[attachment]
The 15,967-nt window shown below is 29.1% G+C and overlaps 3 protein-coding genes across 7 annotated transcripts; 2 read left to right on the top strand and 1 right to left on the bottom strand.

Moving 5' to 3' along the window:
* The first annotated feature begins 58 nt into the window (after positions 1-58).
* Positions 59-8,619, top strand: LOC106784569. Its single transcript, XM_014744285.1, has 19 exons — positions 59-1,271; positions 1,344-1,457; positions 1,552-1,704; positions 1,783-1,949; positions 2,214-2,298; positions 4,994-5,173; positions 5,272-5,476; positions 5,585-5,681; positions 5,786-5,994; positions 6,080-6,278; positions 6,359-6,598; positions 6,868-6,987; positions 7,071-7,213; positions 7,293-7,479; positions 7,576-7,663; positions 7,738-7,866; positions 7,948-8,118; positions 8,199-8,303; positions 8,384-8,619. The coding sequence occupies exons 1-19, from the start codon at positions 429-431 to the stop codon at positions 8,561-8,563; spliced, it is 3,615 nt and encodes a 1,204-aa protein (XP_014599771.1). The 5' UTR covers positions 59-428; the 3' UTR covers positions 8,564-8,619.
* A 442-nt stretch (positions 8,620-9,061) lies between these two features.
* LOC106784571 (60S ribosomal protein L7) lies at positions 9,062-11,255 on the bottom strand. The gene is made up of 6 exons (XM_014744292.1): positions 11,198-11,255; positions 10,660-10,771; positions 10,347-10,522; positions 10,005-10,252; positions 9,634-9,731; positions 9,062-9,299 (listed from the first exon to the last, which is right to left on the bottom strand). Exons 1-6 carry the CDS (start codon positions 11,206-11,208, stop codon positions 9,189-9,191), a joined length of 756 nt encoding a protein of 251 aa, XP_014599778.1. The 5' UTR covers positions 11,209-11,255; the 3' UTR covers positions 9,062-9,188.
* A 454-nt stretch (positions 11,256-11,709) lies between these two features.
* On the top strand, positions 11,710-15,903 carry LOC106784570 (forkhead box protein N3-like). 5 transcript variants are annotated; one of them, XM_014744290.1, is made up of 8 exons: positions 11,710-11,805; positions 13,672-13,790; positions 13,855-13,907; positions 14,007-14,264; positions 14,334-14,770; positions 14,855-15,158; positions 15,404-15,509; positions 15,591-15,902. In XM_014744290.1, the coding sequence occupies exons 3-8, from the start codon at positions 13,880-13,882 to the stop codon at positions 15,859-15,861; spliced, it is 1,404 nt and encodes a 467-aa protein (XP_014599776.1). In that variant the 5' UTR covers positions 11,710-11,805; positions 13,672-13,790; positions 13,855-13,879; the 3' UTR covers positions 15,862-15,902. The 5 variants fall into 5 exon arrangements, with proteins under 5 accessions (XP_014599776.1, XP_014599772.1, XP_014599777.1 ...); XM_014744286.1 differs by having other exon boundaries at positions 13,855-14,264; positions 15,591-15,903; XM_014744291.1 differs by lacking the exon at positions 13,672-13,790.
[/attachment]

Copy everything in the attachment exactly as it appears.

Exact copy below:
The 15,967-nt window shown below is 29.1% G+C and overlaps 3 protein-coding genes across 7 annotated transcripts; 2 read left to right on the top strand and 1 right to left on the bottom strand.

Moving 5' to 3' along the window:
* The first annotated feature begins 58 nt into the window (after positions 1-58).
* Positions 59-8,619, top strand: LOC106784569. Its single transcript, XM_014744285.1, has 19 exons — positions 59-1,271; positions 1,344-1,457; positions 1,552-1,704; positions 1,783-1,949; positions 2,214-2,298; positions 4,994-5,173; positions 5,272-5,476; positions 5,585-5,681; positions 5,786-5,994; positions 6,080-6,278; positions 6,359-6,598; positions 6,868-6,987; positions 7,071-7,213; positions 7,293-7,479; positions 7,576-7,663; positions 7,738-7,866; positions 7,948-8,118; positions 8,199-8,303; positions 8,384-8,619. The coding sequence occupies exons 1-19, from the start codon at positions 429-431 to the stop codon at positions 8,561-8,563; spliced, it is 3,615 nt and encodes a 1,204-aa protein (XP_014599771.1). The 5' UTR covers positions 59-428; the 3' UTR covers positions 8,564-8,619.
* A 442-nt stretch (positions 8,620-9,061) lies between these two features.
* LOC106784571 (60S ribosomal protein L7) lies at positions 9,062-11,255 on the bottom strand. The gene is made up of 6 exons (XM_014744292.1): positions 11,198-11,255; positions 10,660-10,771; positions 10,347-10,522; positions 10,005-10,252; positions 9,634-9,731; positions 9,062-9,299 (listed from the first exon to the last, which is right to left on the bottom strand). Exons 1-6 carry the CDS (start codon positions 11,206-11,208, stop codon positions 9,189-9,191), a joined length of 756 nt encoding a protein of 251 aa, XP_014599778.1. The 5' UTR covers positions 11,209-11,255; the 3' UTR covers positions 9,062-9,188.
* A 454-nt stretch (positions 11,256-11,709) lies between these two features.
* On the top strand, positions 11,710-15,903 carry LOC106784570 (forkhead box protein N3-like). 5 transcript variants are annotated; one of them, XM_014744290.1, is made up of 8 exons: positions 11,710-11,805; positions 13,672-13,790; positions 13,855-13,907; positions 14,007-14,264; positions 14,334-14,770; positions 14,855-15,158; positions 15,404-15,509; positions 15,591-15,902. In XM_014744290.1, the coding sequence occupies exons 3-8, from the start codon at positions 13,880-13,882 to the stop codon at positions 15,859-15,861; spliced, it is 1,404 nt and encodes a 467-aa protein (XP_014599776.1). In that variant the 5' UTR covers positions 11,710-11,805; positions 13,672-13,790; positions 13,855-13,879; the 3' UTR covers positions 15,862-15,902. The 5 variants fall into 5 exon arrangements, with proteins under 5 accessions (XP_014599776.1, XP_014599772.1, XP_014599777.1 ...); XM_014744286.1 differs by having other exon boundaries at positions 13,855-14,264; positions 15,591-15,903; XM_014744291.1 differs by lacking the exon at positions 13,672-13,790.